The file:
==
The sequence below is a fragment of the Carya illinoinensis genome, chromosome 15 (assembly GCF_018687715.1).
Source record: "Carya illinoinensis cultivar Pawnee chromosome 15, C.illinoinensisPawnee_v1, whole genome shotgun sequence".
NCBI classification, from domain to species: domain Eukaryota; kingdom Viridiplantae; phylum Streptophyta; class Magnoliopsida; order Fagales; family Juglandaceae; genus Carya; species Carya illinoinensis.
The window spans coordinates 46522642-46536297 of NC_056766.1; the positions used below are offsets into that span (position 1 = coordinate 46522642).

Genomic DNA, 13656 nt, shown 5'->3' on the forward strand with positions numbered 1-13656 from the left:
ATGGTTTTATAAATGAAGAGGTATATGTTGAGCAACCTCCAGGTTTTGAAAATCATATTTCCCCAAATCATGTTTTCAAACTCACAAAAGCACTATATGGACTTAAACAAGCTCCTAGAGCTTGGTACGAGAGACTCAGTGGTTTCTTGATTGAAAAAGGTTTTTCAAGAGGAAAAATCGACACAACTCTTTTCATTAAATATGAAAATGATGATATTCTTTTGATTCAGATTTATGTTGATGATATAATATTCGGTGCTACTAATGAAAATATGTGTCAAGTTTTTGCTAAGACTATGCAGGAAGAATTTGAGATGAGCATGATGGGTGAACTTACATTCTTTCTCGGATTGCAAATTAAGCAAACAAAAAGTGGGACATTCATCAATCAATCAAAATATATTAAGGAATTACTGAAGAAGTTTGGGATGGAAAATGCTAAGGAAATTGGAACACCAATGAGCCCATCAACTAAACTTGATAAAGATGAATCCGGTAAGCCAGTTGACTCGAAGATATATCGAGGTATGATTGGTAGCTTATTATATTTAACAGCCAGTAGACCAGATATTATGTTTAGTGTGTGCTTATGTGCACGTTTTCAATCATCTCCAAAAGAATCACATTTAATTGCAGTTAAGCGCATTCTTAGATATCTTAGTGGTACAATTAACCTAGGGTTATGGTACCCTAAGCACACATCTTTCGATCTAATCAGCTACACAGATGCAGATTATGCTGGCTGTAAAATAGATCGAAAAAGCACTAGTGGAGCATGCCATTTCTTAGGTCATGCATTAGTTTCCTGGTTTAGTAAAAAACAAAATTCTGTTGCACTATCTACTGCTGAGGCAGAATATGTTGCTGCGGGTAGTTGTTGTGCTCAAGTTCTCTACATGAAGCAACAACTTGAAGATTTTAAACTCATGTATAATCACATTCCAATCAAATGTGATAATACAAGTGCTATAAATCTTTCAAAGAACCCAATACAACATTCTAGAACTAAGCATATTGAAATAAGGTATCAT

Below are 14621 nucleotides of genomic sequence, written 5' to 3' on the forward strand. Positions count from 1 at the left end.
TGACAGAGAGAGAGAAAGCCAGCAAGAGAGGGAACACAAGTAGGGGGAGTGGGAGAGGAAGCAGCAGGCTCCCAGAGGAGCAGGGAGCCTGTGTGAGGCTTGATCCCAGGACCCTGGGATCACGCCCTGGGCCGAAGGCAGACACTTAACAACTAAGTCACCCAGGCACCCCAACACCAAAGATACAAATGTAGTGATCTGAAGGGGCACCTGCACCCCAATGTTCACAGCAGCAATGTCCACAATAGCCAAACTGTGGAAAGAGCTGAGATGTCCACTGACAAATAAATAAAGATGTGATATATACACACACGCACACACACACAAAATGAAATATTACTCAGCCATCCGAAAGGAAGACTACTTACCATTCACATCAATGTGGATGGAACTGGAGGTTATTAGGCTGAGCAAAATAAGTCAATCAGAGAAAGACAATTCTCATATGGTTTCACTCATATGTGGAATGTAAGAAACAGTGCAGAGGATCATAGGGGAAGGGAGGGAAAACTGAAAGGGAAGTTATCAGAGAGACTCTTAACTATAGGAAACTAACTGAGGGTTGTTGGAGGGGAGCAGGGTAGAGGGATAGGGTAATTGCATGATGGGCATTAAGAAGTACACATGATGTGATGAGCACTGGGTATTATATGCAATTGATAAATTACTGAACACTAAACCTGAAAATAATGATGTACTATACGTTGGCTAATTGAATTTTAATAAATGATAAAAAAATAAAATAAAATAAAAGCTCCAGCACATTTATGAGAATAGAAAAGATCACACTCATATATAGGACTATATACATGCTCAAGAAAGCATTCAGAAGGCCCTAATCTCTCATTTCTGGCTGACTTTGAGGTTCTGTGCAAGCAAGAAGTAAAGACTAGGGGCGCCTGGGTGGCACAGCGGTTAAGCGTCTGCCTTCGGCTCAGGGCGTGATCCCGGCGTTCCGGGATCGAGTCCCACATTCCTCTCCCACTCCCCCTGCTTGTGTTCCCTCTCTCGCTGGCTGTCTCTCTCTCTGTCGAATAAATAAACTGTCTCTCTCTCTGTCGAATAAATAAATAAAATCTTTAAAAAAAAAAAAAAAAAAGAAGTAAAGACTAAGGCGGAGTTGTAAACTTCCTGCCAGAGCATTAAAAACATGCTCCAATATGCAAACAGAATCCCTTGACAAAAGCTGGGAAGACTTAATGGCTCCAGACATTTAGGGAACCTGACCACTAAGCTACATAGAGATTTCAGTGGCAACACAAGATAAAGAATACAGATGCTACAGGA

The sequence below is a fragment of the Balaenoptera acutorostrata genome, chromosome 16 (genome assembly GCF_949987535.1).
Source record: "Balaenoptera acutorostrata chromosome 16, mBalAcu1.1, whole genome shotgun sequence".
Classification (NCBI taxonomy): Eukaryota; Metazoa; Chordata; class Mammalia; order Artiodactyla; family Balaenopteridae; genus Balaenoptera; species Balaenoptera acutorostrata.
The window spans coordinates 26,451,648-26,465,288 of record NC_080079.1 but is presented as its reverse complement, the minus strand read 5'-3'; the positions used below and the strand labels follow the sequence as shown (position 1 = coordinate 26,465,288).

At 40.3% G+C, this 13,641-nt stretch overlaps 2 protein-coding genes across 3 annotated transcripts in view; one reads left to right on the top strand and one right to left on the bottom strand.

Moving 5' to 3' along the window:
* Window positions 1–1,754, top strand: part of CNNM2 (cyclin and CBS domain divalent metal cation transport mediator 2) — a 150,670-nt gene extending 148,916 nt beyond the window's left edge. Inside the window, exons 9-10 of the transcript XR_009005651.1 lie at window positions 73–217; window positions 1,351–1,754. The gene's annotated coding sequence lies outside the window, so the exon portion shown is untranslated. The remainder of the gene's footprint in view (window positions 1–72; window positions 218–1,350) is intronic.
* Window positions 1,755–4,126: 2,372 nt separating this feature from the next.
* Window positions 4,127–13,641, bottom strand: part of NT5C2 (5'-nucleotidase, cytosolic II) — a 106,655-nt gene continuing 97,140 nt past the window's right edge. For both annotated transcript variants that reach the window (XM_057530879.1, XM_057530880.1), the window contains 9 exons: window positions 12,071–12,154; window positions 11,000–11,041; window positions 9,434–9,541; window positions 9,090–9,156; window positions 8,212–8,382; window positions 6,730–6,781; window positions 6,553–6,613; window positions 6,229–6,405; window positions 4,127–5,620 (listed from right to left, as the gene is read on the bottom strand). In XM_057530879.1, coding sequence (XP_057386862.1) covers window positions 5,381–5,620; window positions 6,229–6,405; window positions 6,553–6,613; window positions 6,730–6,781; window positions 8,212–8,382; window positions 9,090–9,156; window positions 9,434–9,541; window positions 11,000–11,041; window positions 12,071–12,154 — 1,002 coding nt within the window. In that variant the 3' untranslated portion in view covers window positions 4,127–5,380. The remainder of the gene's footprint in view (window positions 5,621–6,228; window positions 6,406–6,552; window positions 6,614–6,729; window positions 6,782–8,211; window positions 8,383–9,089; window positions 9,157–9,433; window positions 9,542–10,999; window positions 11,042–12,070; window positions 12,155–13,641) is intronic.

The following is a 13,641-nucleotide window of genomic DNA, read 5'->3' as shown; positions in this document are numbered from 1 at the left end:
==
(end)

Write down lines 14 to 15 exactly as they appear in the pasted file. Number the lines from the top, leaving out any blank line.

Moving 5' to 3' along the window:
* Window positions 1–1,754, top strand: part of CNNM2 (cyclin and CBS domain divalent metal cation transport mediator 2) — a 150,670-nt gene extending 148,916 nt beyond the window's left edge. Inside the window, exons 9-10 of the transcript XR_009005651.1 lie at window positions 73–217; window positions 1,351–1,754. The gene's annotated coding sequence lies outside the window, so the exon portion shown is untranslated. The remainder of the gene's footprint in view (window positions 1–72; window positions 218–1,350) is intronic.